Friday, February 15, 2013


The recent leak of a Department of Justice white paper on the legal justification for the use of drones to execute American citizens abroad accused of terrorism raises some very important constitutional and moral issues. Politicians should not decide the crime and the punishment for American citizens here or abroad. A trial by jury with a judge is a right to be prized by American citizens.

Now, if you join al Qaeda, bear arms and attack U.S. forces, no one will argue that you still have a right to a trial. In the heat of battle, everyone understands that those launching grenades will have no jurisprudence.

Yet, if you leave the country and take up arms or encourage others to support violence, or call for America’s destruction, you are a traitor. If you are a traitor, you deserve to be fired on by an armed drone.

If you’re launching a missile on U.S. troops, if you are launching a missile toward the United States, if you are hijacking a plane, if you are setting off a bomb, if you are leveling an AK-47 at any one of our soldiers — by all means and with great expedition, we will drop a drone bomb on you. No one is arguing against employing immediate and lethal force against anyone whose finger approaches a trigger.

President Obama’s drone killing goes a great deal further, however. Mr. Obama tells us that an “imminent threat” need not be “immediate.” What? Only a group of lawyers could argue that imminent really means the opposite.

The most infamous American killed by drone was Anwar al-Awlaki. He was targeted for months — long enough and publicly enough that his father actually protested in court but was not heard.

Now, I have no sympathy for al-Awlaki. From what I’ve read in the lay press, I have concluded that he was a traitor. As a juror, I would have voted to convict him of treason. My question is, since his targeting was public and prolonged, why did we not try him for treason? If he didn’t show up, we could have tried him in absentia. If secret testimony was needed, it could have been heard before the Foreign Intelligence Surveillance Court.

Why should we do all this for a traitor? Because we’re Americans. Because we prize our belief in trial by jury overseen by a judge. It is in the Bill of Rights and the Constitution. Because what makes us distinctly American is our belief in adjudicated justice. Because what the terrorists wish to destroy is exactly that freedom.

Moreover, a few weeks after we killed al-Awlaki, we killed his 16-year-old son with a drone strike. Can a 16-year-old be a terrorist or a traitor? Absolutely, but am I the only American who believes that this 16-year-old also deserved the contemplation of a jury and a judge?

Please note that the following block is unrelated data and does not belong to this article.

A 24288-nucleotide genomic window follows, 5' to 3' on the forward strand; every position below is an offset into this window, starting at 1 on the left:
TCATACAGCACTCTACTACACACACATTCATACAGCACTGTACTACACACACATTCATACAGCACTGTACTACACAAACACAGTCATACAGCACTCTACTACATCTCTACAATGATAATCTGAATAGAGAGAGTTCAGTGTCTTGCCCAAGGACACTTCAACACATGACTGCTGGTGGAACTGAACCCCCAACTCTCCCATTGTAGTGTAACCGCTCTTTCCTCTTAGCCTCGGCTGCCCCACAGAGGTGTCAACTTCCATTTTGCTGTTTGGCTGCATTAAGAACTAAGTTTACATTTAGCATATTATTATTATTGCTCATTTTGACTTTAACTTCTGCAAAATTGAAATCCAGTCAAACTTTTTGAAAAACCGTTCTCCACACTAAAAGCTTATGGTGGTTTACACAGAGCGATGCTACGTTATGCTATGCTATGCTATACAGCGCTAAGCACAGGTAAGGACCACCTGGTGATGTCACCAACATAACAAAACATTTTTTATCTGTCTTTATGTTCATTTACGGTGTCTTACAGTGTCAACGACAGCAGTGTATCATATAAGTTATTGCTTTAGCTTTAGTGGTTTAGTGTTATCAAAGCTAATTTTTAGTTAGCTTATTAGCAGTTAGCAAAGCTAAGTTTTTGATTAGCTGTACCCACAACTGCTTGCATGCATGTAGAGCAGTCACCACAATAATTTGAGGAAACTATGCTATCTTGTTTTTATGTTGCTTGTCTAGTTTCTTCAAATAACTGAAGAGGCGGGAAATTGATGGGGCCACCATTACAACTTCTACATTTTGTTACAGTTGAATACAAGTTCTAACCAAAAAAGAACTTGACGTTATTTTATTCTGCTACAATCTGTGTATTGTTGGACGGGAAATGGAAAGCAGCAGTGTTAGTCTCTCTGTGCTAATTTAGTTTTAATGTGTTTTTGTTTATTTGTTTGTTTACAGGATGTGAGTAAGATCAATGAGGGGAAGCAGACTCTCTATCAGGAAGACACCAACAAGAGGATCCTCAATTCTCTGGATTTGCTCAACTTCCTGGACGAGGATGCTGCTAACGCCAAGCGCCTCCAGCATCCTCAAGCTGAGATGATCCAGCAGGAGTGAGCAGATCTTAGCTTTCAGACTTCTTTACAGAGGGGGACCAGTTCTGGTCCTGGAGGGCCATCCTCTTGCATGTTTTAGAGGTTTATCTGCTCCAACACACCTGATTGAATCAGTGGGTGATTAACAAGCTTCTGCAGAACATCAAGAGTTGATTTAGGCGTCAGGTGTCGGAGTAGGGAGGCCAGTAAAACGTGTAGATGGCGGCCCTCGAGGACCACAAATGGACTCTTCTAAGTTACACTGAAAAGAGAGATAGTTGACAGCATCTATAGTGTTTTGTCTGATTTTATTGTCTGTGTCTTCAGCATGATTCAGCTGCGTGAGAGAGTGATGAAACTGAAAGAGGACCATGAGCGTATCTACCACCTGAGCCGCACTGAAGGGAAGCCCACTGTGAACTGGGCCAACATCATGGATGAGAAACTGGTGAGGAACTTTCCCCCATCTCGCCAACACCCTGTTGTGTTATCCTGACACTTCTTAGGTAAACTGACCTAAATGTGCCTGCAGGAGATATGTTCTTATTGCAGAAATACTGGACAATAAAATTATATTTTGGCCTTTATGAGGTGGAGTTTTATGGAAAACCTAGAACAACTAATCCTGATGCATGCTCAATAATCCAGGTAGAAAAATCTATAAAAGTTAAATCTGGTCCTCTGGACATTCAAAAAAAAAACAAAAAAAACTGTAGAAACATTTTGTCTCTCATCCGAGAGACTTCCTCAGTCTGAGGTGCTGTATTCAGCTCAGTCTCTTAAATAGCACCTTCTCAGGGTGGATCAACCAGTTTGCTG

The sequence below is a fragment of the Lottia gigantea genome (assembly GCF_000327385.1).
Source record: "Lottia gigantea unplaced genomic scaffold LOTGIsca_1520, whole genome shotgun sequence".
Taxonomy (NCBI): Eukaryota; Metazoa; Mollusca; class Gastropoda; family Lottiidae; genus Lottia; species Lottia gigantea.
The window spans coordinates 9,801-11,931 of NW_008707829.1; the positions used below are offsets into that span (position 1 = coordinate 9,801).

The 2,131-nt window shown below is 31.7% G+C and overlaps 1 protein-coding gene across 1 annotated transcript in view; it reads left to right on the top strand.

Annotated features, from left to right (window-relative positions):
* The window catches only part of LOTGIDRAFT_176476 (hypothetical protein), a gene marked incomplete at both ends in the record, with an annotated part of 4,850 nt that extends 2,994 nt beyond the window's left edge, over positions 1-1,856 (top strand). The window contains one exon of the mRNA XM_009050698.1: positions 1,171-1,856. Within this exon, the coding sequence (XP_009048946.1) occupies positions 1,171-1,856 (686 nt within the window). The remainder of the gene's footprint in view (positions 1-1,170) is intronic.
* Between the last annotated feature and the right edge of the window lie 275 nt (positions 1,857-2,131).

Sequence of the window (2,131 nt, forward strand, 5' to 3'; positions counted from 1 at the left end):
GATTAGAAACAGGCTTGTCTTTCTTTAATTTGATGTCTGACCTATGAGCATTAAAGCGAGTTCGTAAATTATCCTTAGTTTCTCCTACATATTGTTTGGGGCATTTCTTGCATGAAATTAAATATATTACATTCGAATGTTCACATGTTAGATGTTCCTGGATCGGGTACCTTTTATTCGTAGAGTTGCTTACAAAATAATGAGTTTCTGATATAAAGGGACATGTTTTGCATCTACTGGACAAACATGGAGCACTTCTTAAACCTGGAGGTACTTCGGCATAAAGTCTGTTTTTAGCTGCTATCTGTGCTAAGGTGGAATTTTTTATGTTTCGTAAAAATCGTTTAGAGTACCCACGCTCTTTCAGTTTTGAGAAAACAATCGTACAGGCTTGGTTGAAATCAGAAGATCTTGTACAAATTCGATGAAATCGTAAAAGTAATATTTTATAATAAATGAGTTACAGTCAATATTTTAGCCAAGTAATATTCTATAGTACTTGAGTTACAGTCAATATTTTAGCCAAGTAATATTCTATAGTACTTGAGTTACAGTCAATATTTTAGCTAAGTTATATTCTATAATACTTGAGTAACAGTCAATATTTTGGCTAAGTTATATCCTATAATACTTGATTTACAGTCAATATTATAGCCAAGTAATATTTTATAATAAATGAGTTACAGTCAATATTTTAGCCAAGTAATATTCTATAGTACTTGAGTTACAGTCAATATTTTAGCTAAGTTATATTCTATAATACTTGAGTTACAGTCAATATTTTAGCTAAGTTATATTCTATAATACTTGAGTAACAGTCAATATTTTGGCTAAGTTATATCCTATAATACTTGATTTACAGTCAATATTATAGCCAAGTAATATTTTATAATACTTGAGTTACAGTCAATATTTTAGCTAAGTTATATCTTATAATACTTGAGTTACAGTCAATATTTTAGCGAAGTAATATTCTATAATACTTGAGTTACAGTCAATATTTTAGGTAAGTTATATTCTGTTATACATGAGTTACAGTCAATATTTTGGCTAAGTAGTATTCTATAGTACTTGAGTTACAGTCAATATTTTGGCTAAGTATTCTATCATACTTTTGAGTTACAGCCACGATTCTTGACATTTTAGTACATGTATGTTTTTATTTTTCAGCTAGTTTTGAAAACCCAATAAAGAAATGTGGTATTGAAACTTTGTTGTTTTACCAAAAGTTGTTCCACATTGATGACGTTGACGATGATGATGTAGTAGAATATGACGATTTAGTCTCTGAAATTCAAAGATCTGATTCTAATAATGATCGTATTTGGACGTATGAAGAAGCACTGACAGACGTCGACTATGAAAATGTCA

The president is a politician. He is a politician from a party opposite mine, but my opposition to his drone killing is an opposition to any politician, Republican or Democrat, becoming an imperial executioner-in-chief. No politician should ever be granted that power.

The Constitution provides for handling traitors. In fact, treason is one of four crimes that are truly federal under the Constitution.

I have no sympathy for Americans who denounce their country — denounce their citizenship — to fight against us. Similarly, I have no sympathy for murderers and rapists within the United States. I do, however, insist that the murderers and rapists we punish be guilty and found guilty by a jury and a judge.

Why? Why can we not just kill Americans who dissent? For one, because our government has already shown recklessness in defining who is a terrorist. Fusion centers in Missouri defined pro-life and pro-border-security hawks as potential terrorists. The Department of Justice produced a list of characteristics of terrorists that we should report to the government: people missing fingers; people who’ve changed the color of their hair; people who like to pay in cash; people who have more than seven days of food; and people who buy weatherized ammunition.

Mr. Obama’s pick for drone-killer-in-chief, John O. Brennan, says the 2001 authorization for military force after Sept. 11 authorizes him to kill American citizens, and it “does not contain a geographical limitation.”

No geographical limitation? Our border, one would hope, is a geographical limitation that would limit drone strikes. Will anyone on the committee ask such an impertinent but necessary question?

Do I think Mr. Brennan or Mr. Obama are bad men who would kill innocent Americans for their political beliefs? No. Yet James Madison warned that government’s power should be limited, because we can’t guarantee that government will always be comprised of angels.

We separated the police power from the judicial power for a very important reason. We didn’t want policemen to accuse, charge, arrest, convict and punish. Jurisprudence since the time of Morgan of Glamorgan, Prince of Wales, in 725 A.D., has wished to have separate judicial review of accusations to check the power of the king.

Certainly, if history has warned that police power should be separated from judicial power, history would be appalled at politicians accusing (not charging, not arresting and not convicting) and going straight to killing American citizens without so much as a passing thought to the idea of consulting a judge or a jury.

Sen. Rand Paul, Kentucky Republican, is a member of the Senate Foreign Relations and Homeland Security committees.

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